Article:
A former uber-capitalist hedge manager who gouged the price of an AIDS drug because he could is about to have his own business gouged, courtesy of the free market.
Reviled Turing Pharmaceutical CEO Martin Shkreli bought last month only to spike its price from $13.50 to $750 per pill.
Now a drug compounding company called Imprimis announced Thursday that it will sell a much cheaper alternative to the pharmaceutical. The competing drug, which contains the same active ingredients as Turing’s Daraprim, will cost $99 for a 100-capsule bottle — just under $1 per pill.
Daraprim is a prescription drug used to treat a rare parasitic infection in people with weakened immune systems, most notably those who have AIDS.
“The extent to which companies have raised their prices has gotten so out of control that we can do a lot more,” Imprimis CEO Mark Baum told Mashable. “There’s so much we can do to correct what these guys are doing.”
Shkreli incited the wrath of social media last month when news broke that he had spiked the 62-year-old generic drug’s price by more than 5,000%. The next day, he caved to public pressure and agreed to ratchet down the cost — a promise he has yet to fulfill.
But the fracas also drew attention to a more widespread trend in the drug industry: Pharmaceutical giants like Valeant and Pfizer are similarly buying up the rights to once-cheap off-patent drugs and hiking their prices many times over Pharmaceutical giants like Valeant and Pfizer are similarly buying up the rights to once-cheap off-patent drugs and hiking their prices many times over — albeit by less attention-grabbing increments at a time.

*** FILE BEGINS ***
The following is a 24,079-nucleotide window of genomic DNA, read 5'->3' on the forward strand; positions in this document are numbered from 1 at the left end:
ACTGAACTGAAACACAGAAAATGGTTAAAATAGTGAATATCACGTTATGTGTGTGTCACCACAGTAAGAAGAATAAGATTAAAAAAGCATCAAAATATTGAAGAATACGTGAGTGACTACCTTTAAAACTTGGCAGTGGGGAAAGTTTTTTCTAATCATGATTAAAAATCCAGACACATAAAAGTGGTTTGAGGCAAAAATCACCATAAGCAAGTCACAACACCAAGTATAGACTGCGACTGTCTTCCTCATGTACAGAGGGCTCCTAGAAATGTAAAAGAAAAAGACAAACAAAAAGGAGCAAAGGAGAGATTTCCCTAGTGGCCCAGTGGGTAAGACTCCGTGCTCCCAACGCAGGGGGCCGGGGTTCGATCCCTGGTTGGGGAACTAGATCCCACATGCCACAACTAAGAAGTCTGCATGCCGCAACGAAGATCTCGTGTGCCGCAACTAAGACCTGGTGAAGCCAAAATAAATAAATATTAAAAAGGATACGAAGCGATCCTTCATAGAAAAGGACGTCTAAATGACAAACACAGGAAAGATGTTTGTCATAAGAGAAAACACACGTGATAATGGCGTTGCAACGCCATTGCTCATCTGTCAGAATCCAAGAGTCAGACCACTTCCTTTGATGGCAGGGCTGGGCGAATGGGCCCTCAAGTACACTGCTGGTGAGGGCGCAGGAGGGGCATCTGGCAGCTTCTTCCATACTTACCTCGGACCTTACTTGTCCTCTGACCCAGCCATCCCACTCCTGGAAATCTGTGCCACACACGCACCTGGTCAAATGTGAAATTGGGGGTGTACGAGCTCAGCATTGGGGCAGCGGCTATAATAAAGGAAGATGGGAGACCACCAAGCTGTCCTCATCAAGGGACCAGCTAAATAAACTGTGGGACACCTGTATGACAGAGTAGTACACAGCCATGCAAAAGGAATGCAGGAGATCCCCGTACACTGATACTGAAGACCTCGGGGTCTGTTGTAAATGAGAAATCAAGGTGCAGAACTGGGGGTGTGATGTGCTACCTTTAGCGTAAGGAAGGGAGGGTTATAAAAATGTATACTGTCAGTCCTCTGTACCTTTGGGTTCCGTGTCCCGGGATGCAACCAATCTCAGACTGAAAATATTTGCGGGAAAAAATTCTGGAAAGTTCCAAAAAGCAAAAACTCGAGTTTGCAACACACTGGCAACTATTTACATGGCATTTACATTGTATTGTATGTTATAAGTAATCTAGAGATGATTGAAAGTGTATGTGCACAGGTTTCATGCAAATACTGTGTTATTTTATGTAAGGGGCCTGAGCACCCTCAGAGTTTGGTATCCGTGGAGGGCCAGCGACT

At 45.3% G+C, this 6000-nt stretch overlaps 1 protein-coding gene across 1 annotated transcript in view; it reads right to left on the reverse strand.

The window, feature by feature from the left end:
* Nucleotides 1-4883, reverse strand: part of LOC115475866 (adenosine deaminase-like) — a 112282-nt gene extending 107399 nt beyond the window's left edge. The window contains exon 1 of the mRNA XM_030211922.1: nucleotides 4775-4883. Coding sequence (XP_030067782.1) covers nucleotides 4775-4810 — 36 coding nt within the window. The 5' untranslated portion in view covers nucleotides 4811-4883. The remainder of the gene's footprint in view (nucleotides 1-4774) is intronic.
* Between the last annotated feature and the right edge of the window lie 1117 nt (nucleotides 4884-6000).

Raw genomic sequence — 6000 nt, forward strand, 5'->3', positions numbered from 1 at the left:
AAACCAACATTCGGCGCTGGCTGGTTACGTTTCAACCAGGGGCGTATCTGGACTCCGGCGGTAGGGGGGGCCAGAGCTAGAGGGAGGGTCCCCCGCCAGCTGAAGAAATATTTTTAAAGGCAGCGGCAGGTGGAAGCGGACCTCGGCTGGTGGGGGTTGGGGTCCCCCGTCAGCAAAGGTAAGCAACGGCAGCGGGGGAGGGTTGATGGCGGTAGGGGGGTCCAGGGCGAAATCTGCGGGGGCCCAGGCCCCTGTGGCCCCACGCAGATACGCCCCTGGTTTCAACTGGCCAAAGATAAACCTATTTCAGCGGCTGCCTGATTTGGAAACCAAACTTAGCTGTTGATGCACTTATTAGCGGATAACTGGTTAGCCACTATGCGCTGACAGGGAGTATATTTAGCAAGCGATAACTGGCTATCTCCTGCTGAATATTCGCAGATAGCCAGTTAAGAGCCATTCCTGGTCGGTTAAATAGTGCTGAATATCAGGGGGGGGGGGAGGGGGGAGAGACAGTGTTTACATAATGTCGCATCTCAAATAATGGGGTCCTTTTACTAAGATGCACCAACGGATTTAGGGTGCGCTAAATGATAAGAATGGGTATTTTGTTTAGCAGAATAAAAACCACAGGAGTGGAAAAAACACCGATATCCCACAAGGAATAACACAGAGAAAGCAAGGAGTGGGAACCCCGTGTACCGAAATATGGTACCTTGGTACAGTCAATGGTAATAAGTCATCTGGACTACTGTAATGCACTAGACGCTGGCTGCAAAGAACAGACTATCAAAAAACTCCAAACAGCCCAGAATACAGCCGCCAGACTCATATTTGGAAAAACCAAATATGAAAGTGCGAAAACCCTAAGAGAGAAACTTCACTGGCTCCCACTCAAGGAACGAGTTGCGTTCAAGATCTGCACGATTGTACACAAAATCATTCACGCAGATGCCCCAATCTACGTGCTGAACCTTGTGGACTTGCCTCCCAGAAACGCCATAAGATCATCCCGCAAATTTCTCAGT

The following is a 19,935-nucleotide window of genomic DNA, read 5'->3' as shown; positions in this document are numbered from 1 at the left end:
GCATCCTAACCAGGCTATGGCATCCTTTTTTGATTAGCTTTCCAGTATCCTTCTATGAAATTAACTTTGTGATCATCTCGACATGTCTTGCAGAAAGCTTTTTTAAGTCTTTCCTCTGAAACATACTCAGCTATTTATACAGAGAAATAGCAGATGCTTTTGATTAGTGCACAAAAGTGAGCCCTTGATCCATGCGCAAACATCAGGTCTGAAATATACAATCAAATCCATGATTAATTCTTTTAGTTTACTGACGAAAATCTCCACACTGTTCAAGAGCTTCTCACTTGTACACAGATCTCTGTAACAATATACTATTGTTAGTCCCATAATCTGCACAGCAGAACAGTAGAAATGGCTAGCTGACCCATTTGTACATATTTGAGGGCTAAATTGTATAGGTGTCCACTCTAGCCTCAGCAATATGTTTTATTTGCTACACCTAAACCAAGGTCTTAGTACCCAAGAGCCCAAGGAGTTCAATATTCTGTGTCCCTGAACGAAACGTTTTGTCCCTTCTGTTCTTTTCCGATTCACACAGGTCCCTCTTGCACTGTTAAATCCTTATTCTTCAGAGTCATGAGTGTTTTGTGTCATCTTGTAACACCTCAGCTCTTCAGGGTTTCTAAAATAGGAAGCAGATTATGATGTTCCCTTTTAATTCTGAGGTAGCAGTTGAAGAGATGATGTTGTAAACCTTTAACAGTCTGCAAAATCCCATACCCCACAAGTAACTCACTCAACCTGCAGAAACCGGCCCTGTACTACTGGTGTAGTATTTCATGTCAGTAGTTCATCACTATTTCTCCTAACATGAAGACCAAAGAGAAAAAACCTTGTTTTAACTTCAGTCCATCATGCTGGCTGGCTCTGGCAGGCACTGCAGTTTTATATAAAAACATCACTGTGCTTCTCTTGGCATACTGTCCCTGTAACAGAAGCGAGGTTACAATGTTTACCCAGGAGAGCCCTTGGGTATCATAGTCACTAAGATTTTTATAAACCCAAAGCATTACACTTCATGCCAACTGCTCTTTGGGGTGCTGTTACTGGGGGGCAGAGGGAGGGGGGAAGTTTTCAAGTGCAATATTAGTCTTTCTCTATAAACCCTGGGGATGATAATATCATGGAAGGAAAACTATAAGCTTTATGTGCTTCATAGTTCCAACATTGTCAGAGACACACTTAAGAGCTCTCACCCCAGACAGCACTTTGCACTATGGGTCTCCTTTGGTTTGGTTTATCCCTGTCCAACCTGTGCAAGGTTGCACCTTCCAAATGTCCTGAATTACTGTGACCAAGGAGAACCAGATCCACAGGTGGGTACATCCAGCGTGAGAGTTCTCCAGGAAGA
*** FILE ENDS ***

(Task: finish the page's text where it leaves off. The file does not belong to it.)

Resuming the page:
The problem is that generic labelling, which once served to make potentially life-saving medications available for just pennies on the dollar, is no longer a guaranteer of a low price.
The designation was intended to allow multiple companies to compete on price to sell the same drug once a developer’s patent had run its course.
But as the pharmaceutical industry has consolidated into a relative few big corporations, the number of manufacturers producing any given drug dwindled — especially for those that treat rarer conditions with less market demand. In turn, prices have crept upwards.
Unlike drugmakers, compounding firms like Imprimis simply repackage FDA-approved active ingredients to fulfill individual patient prescriptions, most often because a needed drug is in short supply or a patient needs a customized dose. That saves the company the trouble of undergoing the Food & Drug Administration’s costly approval process.
The company plans to repeat this same formula for several other generic drugs for which prices have soared, Baum said. He said the decision was fueled by his decades of first-hand experience dealing with patients who are affected by shortages of prescriptions.
But lest you think that the move is some sort of altruistic mission, Baum assures that he expects the company to turn a sizable profit, even at the reduced price.
“All you have to do is let the market work. We’re going to do really, really well and I’m excited about the profit,” Baum said. “We’re just not going to charge what I think are totally absurd prices.”